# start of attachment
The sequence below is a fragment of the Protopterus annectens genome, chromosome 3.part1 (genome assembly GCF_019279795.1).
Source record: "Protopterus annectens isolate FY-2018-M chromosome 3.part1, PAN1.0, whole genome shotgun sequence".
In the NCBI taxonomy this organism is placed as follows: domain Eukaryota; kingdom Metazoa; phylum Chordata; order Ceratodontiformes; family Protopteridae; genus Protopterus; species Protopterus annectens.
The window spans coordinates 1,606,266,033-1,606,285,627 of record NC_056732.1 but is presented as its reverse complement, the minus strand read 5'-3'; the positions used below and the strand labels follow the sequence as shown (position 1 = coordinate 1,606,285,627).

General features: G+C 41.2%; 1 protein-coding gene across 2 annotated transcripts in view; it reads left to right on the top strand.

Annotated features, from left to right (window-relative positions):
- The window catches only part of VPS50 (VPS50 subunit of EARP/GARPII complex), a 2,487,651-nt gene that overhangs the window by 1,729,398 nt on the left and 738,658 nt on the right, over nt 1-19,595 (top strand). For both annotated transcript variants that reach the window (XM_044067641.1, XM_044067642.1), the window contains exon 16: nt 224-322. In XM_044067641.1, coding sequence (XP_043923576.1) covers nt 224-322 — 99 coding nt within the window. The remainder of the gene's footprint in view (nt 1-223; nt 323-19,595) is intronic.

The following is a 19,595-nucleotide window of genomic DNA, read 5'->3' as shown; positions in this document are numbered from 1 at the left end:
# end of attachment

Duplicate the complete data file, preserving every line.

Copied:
The sequence below is a fragment of the Protopterus annectens genome, chromosome 3.part1 (genome assembly GCF_019279795.1).
Source record: "Protopterus annectens isolate FY-2018-M chromosome 3.part1, PAN1.0, whole genome shotgun sequence".
In the NCBI taxonomy this organism is placed as follows: domain Eukaryota; kingdom Metazoa; phylum Chordata; order Ceratodontiformes; family Protopteridae; genus Protopterus; species Protopterus annectens.
The window spans coordinates 1,606,266,033-1,606,285,627 of record NC_056732.1 but is presented as its reverse complement, the minus strand read 5'-3'; the positions used below and the strand labels follow the sequence as shown (position 1 = coordinate 1,606,285,627).

General features: G+C 41.2%; 1 protein-coding gene across 2 annotated transcripts in view; it reads left to right on the top strand.

Annotated features, from left to right (window-relative positions):
- The window catches only part of VPS50 (VPS50 subunit of EARP/GARPII complex), a 2,487,651-nt gene that overhangs the window by 1,729,398 nt on the left and 738,658 nt on the right, over nt 1-19,595 (top strand). For both annotated transcript variants that reach the window (XM_044067641.1, XM_044067642.1), the window contains exon 16: nt 224-322. In XM_044067641.1, coding sequence (XP_043923576.1) covers nt 224-322 — 99 coding nt within the window. The remainder of the gene's footprint in view (nt 1-223; nt 323-19,595) is intronic.

The following is a 19,595-nucleotide window of genomic DNA, read 5'->3' as shown; positions in this document are numbered from 1 at the left end: